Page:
My problem with that first statement was only with the last seven words, “as laid out in the New Testament.” These people have an idea of the “end of days,” but I cannot find anywhere in the New Testament where this is “laid out.”
    I just wish Horowitz had added a qualifying phrase, like “as they claim/believe is described in the New Testament.”

  • Camassia

    My friend Telford, who teaches at Westmont, once told me that I drink like Martin Luther.
    “Did Luther like to drink?” I asked.
    “Are you kidding?” he said. “He was a German! He used to say he knew the Holy Spirit was behind his movement because it was winning souls even while he was knocking back the brews with his friends at the tavern.”
    So I guess not all evangelicals disdain booze…

  • Donald Johnson

    I’ve known many evangelicals–some drink and some don’t.
    I think you mean the fundamentalists.

  • Murph

    I was going to mention the German Pentecostals, who apparently brew their own beer (which also apparently makes it OK). And dammit, I didn’t realize I was breaking that commandment when I drank the Yuengling. Already I can feel the hops having their way with me…

  • “Left Behind” And The Loss Of Social Justice

    Isn’t it weird how once you start thinking about a topic it starts cropping up everywhere? Or, at least, in two places? The estimable Slacktivist is running a sort of real-time book review of the Left Behind series. I assume…

  • Word for the Day: Manichæism

    Isn’t that an impressive word? Say it with me: Man-ih-KEE-izzum. Use it at parties and win the favors of sexy grad students. I’ve been looking for a word like this for a long time. Seriously. Manichæism started as a Persian…

  • Stefanie

    Please don’t make the same mistake you’re complaining about and confuse all evangelicals with the Jerry Falwell type! Some of us have a modicum of sanity, and notice that the Bible never forbids alcohol, only drunkenness.

  • Willard Lavonne

    I’m curious to know if anyone has read a recent novel called The Last Disciple, by Hank Hanegraaff. One foundational premise of the novel is that Revelation was written before the fall of the temple in A.D. 70, a viewpoint with historical credibility than many theologians chose to reject because it doesn’t fit their theology. This premise sheds an entirely new light on interpreting Revelation, and directly challenges the theology of the Left Behind series. Read the book’s afterward or go to decipherthecode.com to read how faulty and literal interpretation of John’s vision can lead to dualism, and negates the resurrection claim of Christianity, as was implicitly done in Left Behind’s book The Indwelling.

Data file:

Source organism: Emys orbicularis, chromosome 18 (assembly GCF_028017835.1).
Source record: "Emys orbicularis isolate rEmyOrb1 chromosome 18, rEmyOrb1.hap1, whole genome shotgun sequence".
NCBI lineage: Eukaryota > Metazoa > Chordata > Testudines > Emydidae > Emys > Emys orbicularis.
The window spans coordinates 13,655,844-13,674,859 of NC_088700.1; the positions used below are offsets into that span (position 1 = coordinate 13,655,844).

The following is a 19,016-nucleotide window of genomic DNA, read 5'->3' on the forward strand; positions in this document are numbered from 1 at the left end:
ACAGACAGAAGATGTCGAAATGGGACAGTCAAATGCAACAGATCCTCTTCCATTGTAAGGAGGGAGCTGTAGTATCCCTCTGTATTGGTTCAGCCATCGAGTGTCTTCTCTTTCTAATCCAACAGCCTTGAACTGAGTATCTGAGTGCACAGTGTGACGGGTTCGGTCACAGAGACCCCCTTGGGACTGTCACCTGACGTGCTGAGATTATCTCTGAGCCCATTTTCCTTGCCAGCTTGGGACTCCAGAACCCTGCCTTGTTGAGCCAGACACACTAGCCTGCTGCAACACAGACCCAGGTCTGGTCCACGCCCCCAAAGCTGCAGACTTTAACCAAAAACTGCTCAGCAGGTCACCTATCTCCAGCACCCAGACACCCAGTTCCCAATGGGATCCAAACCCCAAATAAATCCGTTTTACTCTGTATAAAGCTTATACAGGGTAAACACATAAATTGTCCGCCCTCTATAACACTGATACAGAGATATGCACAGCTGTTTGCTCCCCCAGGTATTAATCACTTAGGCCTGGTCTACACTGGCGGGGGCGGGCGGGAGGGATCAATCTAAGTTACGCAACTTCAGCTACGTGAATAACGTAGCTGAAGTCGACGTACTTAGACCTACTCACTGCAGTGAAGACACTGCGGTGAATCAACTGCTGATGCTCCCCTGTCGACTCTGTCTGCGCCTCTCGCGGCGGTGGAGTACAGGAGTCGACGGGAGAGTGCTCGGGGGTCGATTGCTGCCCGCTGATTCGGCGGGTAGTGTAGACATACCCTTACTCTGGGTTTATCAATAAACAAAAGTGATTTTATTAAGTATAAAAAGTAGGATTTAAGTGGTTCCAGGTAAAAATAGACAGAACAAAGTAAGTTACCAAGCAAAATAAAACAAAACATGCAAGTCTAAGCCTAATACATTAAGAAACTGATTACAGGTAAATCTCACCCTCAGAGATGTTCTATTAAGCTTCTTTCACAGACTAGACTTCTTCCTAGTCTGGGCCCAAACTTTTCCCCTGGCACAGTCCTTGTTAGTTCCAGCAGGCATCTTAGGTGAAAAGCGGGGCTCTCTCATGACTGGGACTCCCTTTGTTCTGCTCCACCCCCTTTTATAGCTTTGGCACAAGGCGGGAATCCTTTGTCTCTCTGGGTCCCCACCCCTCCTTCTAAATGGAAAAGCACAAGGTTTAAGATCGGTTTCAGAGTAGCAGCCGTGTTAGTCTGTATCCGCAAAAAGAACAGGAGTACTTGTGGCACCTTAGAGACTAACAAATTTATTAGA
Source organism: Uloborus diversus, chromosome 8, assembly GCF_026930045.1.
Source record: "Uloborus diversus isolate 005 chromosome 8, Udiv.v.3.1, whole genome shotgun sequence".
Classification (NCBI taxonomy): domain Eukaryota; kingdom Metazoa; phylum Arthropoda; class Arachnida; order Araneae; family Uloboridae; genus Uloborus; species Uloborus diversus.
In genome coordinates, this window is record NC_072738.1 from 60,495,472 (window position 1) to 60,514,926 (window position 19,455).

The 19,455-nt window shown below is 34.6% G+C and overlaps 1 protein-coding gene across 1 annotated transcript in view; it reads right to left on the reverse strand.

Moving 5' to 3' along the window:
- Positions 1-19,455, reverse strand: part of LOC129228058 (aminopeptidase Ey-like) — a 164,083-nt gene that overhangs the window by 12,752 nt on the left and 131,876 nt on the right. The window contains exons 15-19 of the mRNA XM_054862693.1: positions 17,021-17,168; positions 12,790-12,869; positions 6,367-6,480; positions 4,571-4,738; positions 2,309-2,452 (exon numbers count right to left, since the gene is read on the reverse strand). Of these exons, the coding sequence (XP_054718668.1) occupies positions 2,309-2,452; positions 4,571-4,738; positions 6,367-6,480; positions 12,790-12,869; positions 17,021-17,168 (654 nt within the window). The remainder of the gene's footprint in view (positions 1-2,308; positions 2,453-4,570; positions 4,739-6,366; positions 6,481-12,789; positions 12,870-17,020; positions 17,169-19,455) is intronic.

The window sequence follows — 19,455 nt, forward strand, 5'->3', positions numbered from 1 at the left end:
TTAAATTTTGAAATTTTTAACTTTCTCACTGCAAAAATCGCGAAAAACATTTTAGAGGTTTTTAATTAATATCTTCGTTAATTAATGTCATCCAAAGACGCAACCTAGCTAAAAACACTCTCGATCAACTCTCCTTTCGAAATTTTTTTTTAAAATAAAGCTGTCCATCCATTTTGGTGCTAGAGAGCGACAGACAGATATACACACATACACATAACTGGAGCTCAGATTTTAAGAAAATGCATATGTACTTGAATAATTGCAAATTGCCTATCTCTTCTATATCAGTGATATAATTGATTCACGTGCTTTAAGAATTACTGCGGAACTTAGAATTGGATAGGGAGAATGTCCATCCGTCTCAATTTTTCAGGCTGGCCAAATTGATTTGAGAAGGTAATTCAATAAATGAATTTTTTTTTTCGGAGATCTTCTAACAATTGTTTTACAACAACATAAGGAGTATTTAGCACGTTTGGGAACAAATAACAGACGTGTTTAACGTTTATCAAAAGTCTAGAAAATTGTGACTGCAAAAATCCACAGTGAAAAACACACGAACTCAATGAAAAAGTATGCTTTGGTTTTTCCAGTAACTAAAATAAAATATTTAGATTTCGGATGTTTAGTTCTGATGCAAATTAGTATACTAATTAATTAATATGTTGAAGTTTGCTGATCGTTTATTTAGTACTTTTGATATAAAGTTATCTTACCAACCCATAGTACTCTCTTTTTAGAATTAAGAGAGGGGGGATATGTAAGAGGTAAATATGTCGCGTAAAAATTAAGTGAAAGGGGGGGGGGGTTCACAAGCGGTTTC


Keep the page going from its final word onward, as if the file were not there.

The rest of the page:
• Kathy

    Isn’t the Scofield Bible the one that, in its commentary, identified the antichrist as the pope?

  • Tim G

    Wayyyy late on this thread, but I *really* doubt that Calvin College, being a Reformed institution, bans drinking.

  • Pinkoski explains the Trinity

    It's been a little while since I last brought up Pinkoski, so maybe you can handle another dollop. When I got his creationism comic book, I also picked up another, titled "Christian SF", which promised to be the first in a series of comi…

  • Sean

    hey. I go to Hope, Calvin’s rival. Both Hope and Calvin are dry campuses. Strict alcohol rules are in effect. One could drink on campus relatively safely at Hope, but they do patrol cottages and all campus housing fairly strictly. Calvin is even more strictly enforced. Either way, drinking is greatly discouraged by the colleges, not just by their rules. This doesn’t stop people of course :) Calvin is affiliated with the CRC (more conservative reformed church) and Hope is with the RCA (more liberal reformed church).
    As for me, I’m Lutheran-Missouri Synod. Fill ‘er up again, while the Word does all the work!

  • Rick

    I don’t know what makes people think Bush is a born-again Christian. He’s “toeing the company line” (so to speak), espousing conservative moral values, etc. yada yada, in order to get votes in the “Bible Belt”.
    I haven’t seen him follow Jesus’ teachings (“Love your enemies”, “Do unto others” “Turn the other cheek” “Go the extra mile”, etc.)
    He’s no more a good Christian than Saddam Hussein is a good Muslim or Woody Allen is a good Jew.

  • Ken

    But there is nothing “conservative” about the obsession with prophecy theories that has twisted so much of the American church.
    Didn’t the prophets refer to the end as “The GREAT and TERRIBLE Day of the LORD”? I see nothing of the GREAT and TERRIBLE that caused Job (and his mouthy friends) to fall silent with their hands over their mouths.
    Instead, I’ve seen the fruit of this End Time Prophecy obsession: Smug fatalism, hopeless passivity, grinning apocalyptism, spiritual one-upmanship, and utter terror. A God and Christ whose only purpose is to destroy the cosmos. The Ultimate Escape Fantasy followed by The Ultimate Revenge Fantasy.
    Thank you, John Nelson Darby.

  • scyllacat

    My bf just turned me on to this commentary, and, having read a few of the LB books myself, I’m looking forward to it. If only because your writing and style do not, unlike LB, make my soul and literary spirit quail.
    My sister gave me those books for Christmas one year, and ever since then I’ve been worried about her and the rest of my family who are still Christians. Thank you for providing not only commentary, but research and links.

  • Ferreira

    Have you heard about a man named Steve DeLong? He has a Seminar about the end of the world and it is all out of the Bible. Everything that he says is scriptual. He is with Sure Word ministry and I hope you get to attend a seminar by him. He is currently in Amarillo, TX and I hope you go to see him.

  • Jesurgislac

    Hello. My name is Drive-by Christian. I spammed your comment thread. Prepare to cluck.

  • Ecks

    Dear ms. drive by,
    Thank you for taking the time to promote a local business on our board. Might I suggest that a suitable follow up would be to locate a libertarian message board on which you can spread the good word of Trotsky.
    BTW, look at the dates on this thread. People have been coming back to it regularly for years. Who woulda thought alcohol would be so popular.

  • mdhpiper

    I’ve been reading Slacktivist for about a year now and have been slowly but surely going through the old posts. Anyone who can reference Daniel Amos/Swirling Eddies is automatically awesome. Terry Scott Taylor is a phenomenal songwriter.